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    2014:The Bottom Line (10)
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    One of the biggest events the international community looks forward to each year is the announcement of Nobel Prize winners.

    Traditionally, the most controversial and debated nomination is the Peace Prize. It used to be an award given to politicians who succeeded in preventing or stopping armed conflicts around the globe, but in recent years the selection policy of the Nobel Committee seemed to have changed.

    Now mainly human rights activists win the prestigious award – Chinese writer and dissident Liu Xiaobo, women's rights advocates Ellen Johnson Sirleaf, Leyamh Gbowee from Liberia and Tawakel Karman from Yemen. But even though a certain trend has started to emerge, the 2014 Nobel Peace Prize created a real sensation. It was awarded jointly to 60-year-old Indian children’s right activist Kailash Satyarthi and 17-year-old Pakistani teenager Malala Yousafzai. By choosing nominees from two countries that are engaged in a decades-long rivalry over Kashmir, Oslo has shown diplomatic initiative that politicians often lack, says Mikhail Fedotov, the head of the Russian presidential human rights council.

    "I think that this is a very good choice. First of all, this is an example of  attention being paid toward human rights advocacy. Secondly, it's an example of wisdom and tolerance. They awarded a Nobel prize to human rights activists from two countries that do not get along very well, as everybody knows."

    The dual prize was meant to be symbolic but at the same time brought recognition to people who truly deserved it. Kailash Satyarthi started raising money to provide education to kids from poor families when he himself was only 11 years old. For the last three decades, he has been running the Save Childhood Movement, which has freed over 80,000 Indian children from slavery and labor. However, before the Nobel Prize nomination, Satyarthi wasn’t as well-known abroad as his co-winner Malala Yousafzai.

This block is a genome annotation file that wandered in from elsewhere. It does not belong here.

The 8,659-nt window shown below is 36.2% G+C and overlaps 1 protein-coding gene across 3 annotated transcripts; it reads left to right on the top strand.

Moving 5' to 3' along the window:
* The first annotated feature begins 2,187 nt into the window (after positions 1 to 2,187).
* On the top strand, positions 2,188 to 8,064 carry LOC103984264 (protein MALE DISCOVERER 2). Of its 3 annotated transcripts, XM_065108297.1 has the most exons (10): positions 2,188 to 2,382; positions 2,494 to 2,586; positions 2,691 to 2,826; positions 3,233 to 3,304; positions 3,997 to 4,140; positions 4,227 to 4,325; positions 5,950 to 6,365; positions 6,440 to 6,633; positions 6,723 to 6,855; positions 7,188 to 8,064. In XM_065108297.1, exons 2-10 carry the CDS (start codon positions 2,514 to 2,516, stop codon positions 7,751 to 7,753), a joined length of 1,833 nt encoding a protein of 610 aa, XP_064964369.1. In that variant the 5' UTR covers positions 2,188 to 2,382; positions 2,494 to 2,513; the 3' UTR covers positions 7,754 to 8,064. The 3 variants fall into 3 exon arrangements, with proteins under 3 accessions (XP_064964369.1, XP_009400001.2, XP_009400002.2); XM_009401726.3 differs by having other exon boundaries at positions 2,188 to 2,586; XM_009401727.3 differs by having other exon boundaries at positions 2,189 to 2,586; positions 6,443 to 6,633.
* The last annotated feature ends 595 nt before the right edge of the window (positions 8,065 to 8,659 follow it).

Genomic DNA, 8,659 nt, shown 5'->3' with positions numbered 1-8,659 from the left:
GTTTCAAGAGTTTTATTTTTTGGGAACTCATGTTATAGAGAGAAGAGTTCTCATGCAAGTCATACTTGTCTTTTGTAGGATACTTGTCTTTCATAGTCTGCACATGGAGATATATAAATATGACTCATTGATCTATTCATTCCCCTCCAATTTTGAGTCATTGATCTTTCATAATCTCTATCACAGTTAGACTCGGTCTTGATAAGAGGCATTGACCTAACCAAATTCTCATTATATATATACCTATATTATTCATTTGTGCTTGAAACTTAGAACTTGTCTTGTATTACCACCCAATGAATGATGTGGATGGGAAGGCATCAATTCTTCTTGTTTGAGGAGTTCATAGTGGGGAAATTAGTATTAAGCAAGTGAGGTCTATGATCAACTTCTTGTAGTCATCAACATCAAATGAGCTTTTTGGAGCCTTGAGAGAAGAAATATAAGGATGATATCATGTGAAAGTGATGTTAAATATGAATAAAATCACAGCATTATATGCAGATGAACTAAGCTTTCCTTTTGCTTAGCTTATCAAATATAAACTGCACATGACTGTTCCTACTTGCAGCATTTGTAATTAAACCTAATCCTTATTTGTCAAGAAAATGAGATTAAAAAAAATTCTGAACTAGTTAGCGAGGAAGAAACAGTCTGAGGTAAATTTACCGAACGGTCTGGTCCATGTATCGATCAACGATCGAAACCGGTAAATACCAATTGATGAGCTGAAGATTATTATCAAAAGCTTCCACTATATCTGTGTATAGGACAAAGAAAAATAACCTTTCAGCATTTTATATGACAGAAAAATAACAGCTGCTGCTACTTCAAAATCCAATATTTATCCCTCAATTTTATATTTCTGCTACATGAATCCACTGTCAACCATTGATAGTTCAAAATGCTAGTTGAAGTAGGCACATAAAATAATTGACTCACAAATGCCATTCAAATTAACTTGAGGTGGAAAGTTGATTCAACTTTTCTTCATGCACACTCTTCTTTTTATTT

The youngest-ever Nobel Prize laureate began advocating women’s education rights when she was 12 when she started an internet blog, where Malala described the horrors of her life under the Taliban rule. Her efforts to promote literacy and education for girls and women didn’t go unnoticed by the regime. At the age of 15, Malala was shot in the head by Taliban attackers on her way home from school. The girl managed to survive and moved to Great Britain with her parents, where she continued campaigning for education prospects for females. 

    Despite the worldwide recognition of her work, Malala admitted she didn’t believe she would win such a high award. Speaking at the Nobel Prize ceremony, Yousafzai underlined that in modern times, ordinary people are capable of achieving more than politicians. 

    “Through my story I want to tell other children all around the world that they should stand up for their rights. They should not wait for someone else and their voices are more powerful. Their voices – It would seem they are weak but at a time when no one speaks, your voice gets so loud and everyone has to listen to it. Everyone has to hear. So it’s my message to children all around the world that they should stand up for their rights."

    So the 2014 Nobel Peace Prize sent two important messages. On the one hand, it was awarded with the hope that leaders of India and Pakistan will stop fighting over Kashmir and concentrate on improving cultural, geographic, and economic ties between the countries. But apart from that, the Nobel Committee once again demonstrated that human rights activists are the people who stand behind the real life-changing movements in the modern world. Something for politicians to think about in 2015.

    Topic:
    2014:The Bottom Line (10)

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